The seven heavens and the earth and whatever is in them exalt Him. And there is not a thing except that it exalts [Allah] by His praise, but you do not understand their [way of] exalting. Indeed, He is ever Forbearing and Forgiving (Quran 17:44)
According to the economist, Hernando De Soto, Western capitalism’s triumph rests upon legally enforceable and definable property rights. As such the legislative instantiation of both common and civil law frameworks throughout the world – largely a product of colonialist legacy – has made property rights a central and enforceable right. Those with property ownership, from land to chattel, can rest assured that a centralised court will protect their ownership. Only in countries with rabid corruption will this right be encroached upon; thus developing nations that find themselves in the throes of endemic poverty only has itself to blame for not enforcing property rights.
This is perhaps true; but increasingly as the world confronts rising inequality particularly in Western nations, there are questions to be asked about the moral responsibility upon those whp own property, or rather a lot of property. Every other day, leftist media laments the allocation of the world’s wealth to a smaller and smaller coteries of individuals, all of whom are likely to have acquired wealth largely through legal means. Anti-trust rumblings about Facebook, Apple, Google, Amazon, Microsoft are not at the heart about the legality of their wealth accumulation; rather it is about the legal monopilsation of property rights. Property rights can be a panacea at the beginning of a country’s quest for development, but it is not clear that it is beneficial in the long run.
Yet, as capitalism strives to spread property rights as a necessity, there is another type of inanimate right (i.e. non-human right) that is rarely, if ever, considered. Property rights refer to the position of man’s ownership of an aspect of nature. What we forget – some may declare it cloying – is the rights of nature.
What does this even mean? In 1972, the legal academic, Christopher Stone asked the question ‘Should Trees Have Standing?’. Property rights enables man to access the courts when there has been an violation. Nature does not have that fortune, but maybe it should. Nearly 50 years later, Stone’s question is even more pressing to answer. Climate Change, Environmental Degredation, Pollution, Deforestration, Holocene Extinction reflect man’s apathy or nonchalance to nature’s screams.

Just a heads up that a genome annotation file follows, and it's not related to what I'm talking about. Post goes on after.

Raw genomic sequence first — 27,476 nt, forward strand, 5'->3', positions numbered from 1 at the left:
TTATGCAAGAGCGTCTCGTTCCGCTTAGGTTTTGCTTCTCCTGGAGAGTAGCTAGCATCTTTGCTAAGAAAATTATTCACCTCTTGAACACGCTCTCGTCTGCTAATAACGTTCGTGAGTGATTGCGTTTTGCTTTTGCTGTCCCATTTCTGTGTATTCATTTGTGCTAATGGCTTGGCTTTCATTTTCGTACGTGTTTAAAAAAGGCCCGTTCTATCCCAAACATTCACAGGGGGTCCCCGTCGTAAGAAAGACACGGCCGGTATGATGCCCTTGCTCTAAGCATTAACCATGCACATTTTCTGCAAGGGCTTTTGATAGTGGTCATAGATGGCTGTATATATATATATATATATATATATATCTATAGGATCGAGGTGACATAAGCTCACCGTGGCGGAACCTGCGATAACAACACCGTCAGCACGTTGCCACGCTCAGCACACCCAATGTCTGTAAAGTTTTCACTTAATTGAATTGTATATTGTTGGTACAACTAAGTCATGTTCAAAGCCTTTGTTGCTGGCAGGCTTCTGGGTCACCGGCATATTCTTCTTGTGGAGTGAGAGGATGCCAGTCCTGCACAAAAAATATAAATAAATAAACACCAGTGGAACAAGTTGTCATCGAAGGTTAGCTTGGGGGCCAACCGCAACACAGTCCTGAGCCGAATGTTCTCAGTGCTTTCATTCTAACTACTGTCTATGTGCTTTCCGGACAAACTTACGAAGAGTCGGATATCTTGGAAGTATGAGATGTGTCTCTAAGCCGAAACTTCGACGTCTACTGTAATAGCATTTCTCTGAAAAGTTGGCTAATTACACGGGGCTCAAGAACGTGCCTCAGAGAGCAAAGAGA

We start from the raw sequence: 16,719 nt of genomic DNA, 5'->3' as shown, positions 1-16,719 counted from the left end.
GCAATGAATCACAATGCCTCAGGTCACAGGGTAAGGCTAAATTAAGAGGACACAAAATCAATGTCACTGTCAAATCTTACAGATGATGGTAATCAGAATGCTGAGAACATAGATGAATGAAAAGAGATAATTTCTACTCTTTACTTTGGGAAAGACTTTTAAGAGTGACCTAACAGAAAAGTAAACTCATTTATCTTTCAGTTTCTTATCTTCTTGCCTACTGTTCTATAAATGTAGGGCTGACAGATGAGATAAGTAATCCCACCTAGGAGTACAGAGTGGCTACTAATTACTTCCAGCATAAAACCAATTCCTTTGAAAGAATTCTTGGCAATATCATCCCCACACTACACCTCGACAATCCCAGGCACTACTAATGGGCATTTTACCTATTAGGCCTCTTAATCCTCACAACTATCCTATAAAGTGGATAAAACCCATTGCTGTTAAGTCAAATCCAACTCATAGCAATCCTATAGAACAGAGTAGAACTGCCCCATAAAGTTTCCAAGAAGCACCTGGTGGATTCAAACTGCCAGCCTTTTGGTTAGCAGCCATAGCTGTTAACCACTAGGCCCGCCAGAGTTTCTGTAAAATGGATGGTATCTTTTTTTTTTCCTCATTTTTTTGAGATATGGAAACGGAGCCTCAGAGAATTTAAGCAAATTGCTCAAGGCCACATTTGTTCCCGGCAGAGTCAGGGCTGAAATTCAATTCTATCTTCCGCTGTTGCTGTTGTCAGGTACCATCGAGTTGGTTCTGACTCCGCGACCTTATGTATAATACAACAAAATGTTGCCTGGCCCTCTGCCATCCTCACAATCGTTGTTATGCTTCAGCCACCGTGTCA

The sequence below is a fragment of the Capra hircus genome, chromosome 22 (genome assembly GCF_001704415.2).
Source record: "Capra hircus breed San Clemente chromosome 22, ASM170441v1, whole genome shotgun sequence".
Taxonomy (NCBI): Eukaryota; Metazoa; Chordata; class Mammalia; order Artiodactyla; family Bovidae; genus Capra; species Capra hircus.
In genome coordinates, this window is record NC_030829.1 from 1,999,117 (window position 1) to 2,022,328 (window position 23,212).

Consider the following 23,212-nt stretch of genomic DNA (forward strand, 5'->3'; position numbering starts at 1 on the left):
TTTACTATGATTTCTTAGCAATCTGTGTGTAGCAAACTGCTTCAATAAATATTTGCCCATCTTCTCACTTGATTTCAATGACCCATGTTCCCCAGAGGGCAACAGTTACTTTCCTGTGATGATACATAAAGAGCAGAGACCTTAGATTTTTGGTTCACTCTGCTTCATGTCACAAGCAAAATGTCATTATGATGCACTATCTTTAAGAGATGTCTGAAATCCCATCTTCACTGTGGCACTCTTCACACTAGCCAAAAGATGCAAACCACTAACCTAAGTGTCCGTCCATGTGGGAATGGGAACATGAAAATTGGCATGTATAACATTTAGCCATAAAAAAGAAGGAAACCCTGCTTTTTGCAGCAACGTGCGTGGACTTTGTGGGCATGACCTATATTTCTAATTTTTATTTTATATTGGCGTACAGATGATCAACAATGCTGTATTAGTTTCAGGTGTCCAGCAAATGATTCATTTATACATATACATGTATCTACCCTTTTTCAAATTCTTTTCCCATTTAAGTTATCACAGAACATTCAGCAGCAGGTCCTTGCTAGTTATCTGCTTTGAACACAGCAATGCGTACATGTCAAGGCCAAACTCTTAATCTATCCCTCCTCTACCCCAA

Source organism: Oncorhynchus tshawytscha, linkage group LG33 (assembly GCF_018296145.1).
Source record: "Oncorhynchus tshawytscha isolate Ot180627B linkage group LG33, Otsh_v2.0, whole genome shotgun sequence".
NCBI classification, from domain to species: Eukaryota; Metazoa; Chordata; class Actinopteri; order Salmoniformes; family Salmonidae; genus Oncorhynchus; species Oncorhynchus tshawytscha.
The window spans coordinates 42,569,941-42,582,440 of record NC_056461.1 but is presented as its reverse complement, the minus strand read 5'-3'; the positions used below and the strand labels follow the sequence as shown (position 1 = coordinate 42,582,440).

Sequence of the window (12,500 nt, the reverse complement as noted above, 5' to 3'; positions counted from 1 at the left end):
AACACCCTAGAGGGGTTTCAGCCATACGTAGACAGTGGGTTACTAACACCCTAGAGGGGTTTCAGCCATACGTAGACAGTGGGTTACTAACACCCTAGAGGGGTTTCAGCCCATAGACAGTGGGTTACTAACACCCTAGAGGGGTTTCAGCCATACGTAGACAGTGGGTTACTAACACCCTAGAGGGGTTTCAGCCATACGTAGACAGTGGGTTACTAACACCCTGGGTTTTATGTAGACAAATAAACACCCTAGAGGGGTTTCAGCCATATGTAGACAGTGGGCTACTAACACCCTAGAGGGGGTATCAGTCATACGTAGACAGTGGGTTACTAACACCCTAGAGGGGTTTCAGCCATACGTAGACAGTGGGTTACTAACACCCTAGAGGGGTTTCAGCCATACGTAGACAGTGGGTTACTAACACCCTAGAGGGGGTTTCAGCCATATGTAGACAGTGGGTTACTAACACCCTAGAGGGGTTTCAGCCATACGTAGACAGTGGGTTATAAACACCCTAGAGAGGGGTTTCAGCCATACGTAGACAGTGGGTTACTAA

Natural rights would limit individuals and companies exploitation nature for their own ends. Rights would grant nature the ability to withstand the nonchalant encroachments often done in the quest for man’s insatiable appetite for goods. The irony is that nature does not have a voice. It requires man to be its defender.
In this there is a conflict between property rights and natures rights. De Soto views the key to capitalism as being upholding property rights. Today’s capitalism rests upon growth and growth requires extracting resources. Ergo, in growth, nature’s rights have to be trammelled upon to enable property rights.
For Muslims this equation has to change, but it is not a consideration that finds itself in more activist declarations of the righteousness of Islamic Law. Purveyors of Islamic Finance and the Halal Economy declare the moral superiority of the two as it abides by God’s law. But Muslims rarely connect Islamic law to Nature’s rights. Fulminations against the financial system or the current economy will refer to the destruction of nature, but this is contextualised as a consequent of failing to follow Islamic law on say interest. In other words, Muslims do not see nature as an independent body with its own rights
We see this clearly with the large scale consumption of meat, considered acceptable merely because it has the imprimatur of halal. The industrial production of slaughtered meat in the name of halal have made Muslims comfortable even as the extremities of the process are a reflection of the worst excesses of capitalism. Chicken with rights holds a whole new proposition to how we consume meat and more importantly how Muslims consider nature.
The protection of nature’s rights as a legal responsibility on Muslims is not regularly (if at all) discussed in the weekly jummahs, the roundtables, and seminars, and the Global this and that conference.. This is not to say there is no original Muslim thought. The philosopher, Seyyed Hossain Nasr, has been warning about environmental devastation and the Muslim responsibility since the late 1960s. But efforts and the Muslim investment on this issue is limited, moving more towards charity, fintech, entrepreneurship, fashion, food.
The Quran is obscure on the relationship between man and nature, but it is clear that nature is vibrant, living. Insofar as this is a reality, then is not the role of man as a God’s deputy on this earth a protector of the rights of nature?